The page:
Ship breaking activities are being condemned as the whole process entails a series of risky tasks and as a depot of hazardous substances, which pose threats to the ambient environment and working people. Depending on their size and function, scrapped ships have an unloaded weight of between 5,000 and 40,000 tonnes (an average of 13000+), 95% of which is steel, coated with between 10 and 100 tonnes of paint containing lead, cadmium, organ tins, arsenic, zinc and chromium. Ships also contain a wide range of other hazardous wastes, sealants containing PCBs; up to 7.5 tonnes of various types of asbestos; several thousand litres of oil (engine oil, bilge oil, hydraulic and lubricant oils and grease). Tankers additionally hold up to 1,000 cubic meters of residual oil. Most of these materials are defined as hazardous waste under the Basel Convention. In Asia old Ships containing these materials are being cut up by hand, on open beaches, under inhumane working conditions. Experts are unanimous in their opinion that ship breaking is a high-risk industry. Paul J. Bailey criticized in his ILO discussion papers (2000) that “By any standards, the demolition of ships is a dirty and dangerous occupation”. The ship breaking hazards generally fall into two categories: intoxication by dangerous substances and risk of accidents on the plots.
Violations of Human and labour rights:
Be short of professional health and safety standard, personal or limited of training protection equipment provided.
• Limited or no access to emergency services, compensation when a worker is injured or killed on the job, and treatment.
• Less than bare minimum wages.
• Child labour uses.
• Wide range of working hours without right to overtime, annual leaves or sick.
• Short of job security: there is no pay where no work.
• No right to form or join or any trade union.
In the most of the shipyards, workforces are being privileged of their human rights. They work under dangerous situation however they have no right of entry to job security, a take-home pay or safety kit.
OHS, accidents and diseases:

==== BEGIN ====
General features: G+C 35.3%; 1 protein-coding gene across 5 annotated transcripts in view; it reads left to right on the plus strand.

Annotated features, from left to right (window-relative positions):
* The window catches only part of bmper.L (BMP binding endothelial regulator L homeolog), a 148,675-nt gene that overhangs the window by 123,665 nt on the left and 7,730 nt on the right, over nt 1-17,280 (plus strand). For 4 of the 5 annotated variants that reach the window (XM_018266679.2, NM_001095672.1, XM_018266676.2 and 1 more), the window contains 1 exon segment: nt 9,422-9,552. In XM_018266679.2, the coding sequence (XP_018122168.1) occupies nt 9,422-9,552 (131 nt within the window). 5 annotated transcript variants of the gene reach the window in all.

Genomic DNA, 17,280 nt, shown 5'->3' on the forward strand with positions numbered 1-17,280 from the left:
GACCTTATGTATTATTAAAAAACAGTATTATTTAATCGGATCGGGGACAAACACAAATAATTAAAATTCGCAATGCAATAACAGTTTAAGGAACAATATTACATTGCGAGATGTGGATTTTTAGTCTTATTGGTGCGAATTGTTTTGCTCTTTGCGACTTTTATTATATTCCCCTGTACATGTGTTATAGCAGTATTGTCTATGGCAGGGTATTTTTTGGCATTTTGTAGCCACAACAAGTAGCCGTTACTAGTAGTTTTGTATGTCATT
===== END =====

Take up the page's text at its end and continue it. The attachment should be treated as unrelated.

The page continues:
Over the last twenty years more than 400 workers have been killed and 6000 seriously injured according to the Bangladeshi media. These are the ones that have been reported. The explosion of the Iranian tanker TT Dena on 31st May 2000 alone is said to have caused 50 deaths. To this toll, the thousands of cases of irreversible diseases which have occurred and will continue to occur due to the toxic materials that are handled and inhaled without any precautions or protective gear need to be considered. On average, one worker dies in the yards a week and everyday a worker is injured (End of Life Ships: the Human Cost of Breaking Ships). It seems like nobody really cares: ship breaking workers are easily replaceable to the yard owners: if one is lost they know another 10 is waiting to replace him due to the lack of work. The Government collects the taxes and turns a blind eye. Workers are not aware of hazards to which they are exposed. The overwhelming majority of workers wear no protective gear and many of them work barefoot. There is hardly any testing system for the use of cranes, lifting machinery or a motorized pulley. The yards re-use ropes and chains recovered from the broken ships without testing and examining their strength. There is no marking system of loading capacity of the chains of cranes and other lifting machineries. Consequently, workers suffer from lung problems which cause temporary loss of working capacity. The hatches and pockets of vessel may contain explosive or inflammable gases. The cutters, if they understand from experience, drill small holes in order to release gases or fumes. This still however, often cause severe explosions. Gas cutters and their helpers, cut steel plates almost around the clock without eye protection. This leaves their eyes vulnerable to effects of welding. They do not wear a uniform and most don’t have access to gloves and boots. Those that are ‘unskilled’ carry truck able pieces of iron sheets on their shoulders and there are no weight limits to the sheets they carry. Usually, these workers carry weights far above the limit prescribed in the Factories Act and Factories Rules. The beaches are strewn with chemicals and toxic substances, small pieces of pointed and sharp iron splinters causing injuries. Workers enter into the areas without wearing or using any protective equipment. Occupational health and safety is clearly not a priority for the owners and as for the workers their desperate need to find employment to support their families means that their livelihoods take precedence over their lives.